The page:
22-Year-Old Autistic English Tutor Has an Important Message for His Younger Self

Good Morning America

Every parent wants their child to be “normal.” They want 10 fingers and 10 toes. They want a healthy baby who will thrive and grow up to be a wonderful person. A diagnosis of anything other than “normal” can be concerning and stressful, but sometimes not being “normal” can turn out to be exceptional.

When Bronson Layton was 2 years old, he was diagnosed with Pervasive Developmental Disorder – Not Otherwise Specified, which is a type of autism. Layton’s parents didn’t tell him that he was autistic. They didn’t want him to think of himself as any different than his peers.

When he was 15 years old, Layton came across some paperwork that revealed to him that he had been diagnosed was autism. He talked to his parents about it. He was shocked at his diagnosis, but over time, he came to appreciate it.

At 22 years old, Layton wrote a letter to his younger self. The letter is basically an outline of some of the obstacles he encountered and overcame as a child. It also details how he not only survived school but thrived, even graduating as an honors student and class president.

Watch the video below to learn more about Layton’s life and the special message he has for other people who have been diagnosed with autism.

Viewers are applauding Layton’s letter to himself. He is inspiring other autistic people, and he is encouraging parents of autistic children.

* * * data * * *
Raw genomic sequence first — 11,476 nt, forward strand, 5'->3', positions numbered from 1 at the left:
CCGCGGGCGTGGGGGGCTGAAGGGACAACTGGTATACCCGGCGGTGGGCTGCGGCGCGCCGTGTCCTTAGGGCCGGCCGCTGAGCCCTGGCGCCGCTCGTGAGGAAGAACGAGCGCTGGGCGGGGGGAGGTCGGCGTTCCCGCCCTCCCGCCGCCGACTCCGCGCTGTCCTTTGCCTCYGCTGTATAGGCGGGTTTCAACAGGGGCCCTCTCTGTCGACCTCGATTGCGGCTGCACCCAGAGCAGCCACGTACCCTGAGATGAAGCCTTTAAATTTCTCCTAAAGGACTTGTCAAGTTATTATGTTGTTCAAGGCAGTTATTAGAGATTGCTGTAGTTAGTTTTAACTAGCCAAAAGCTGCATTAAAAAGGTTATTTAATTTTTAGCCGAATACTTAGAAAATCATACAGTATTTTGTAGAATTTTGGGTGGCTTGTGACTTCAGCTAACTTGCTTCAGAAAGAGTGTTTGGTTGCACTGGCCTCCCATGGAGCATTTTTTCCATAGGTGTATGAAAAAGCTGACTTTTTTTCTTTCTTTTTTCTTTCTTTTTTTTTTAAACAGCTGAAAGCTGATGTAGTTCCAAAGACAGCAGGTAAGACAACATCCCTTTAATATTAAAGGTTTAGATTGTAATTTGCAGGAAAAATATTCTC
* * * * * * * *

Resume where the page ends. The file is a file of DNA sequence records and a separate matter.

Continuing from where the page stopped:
One viewer who has autism wrote, “This is very inspirational. I have autism spectrum myself. And I couldn’t talk when I was a toddler. I had to start talking when I was 4 years old. I needed speech therapy and get the help I need. Now, I am a survivor and I’m still doing a great job.”

A mom of an autistic child wrote, “As a mom of an autistic child I’m trying so hard to do the right thing to help my son be happy and honor who he is. He has taught me so much. He’s a brilliant soul. Thanks for this video.”

Another parent is going to use Layton’s video to tell her own son that he too is autistic. “Thank you.. Branson.. I’m going to share with my son.. who also.. is. Autistic.. and doesn’t know yet.. for the same reason as your parents.”

Other viewers are pointing out that Layton’s success in school and in life has a lot to do with his parents. “This is what you get when you have exceptional parents. He’s more than an average benefit to society.”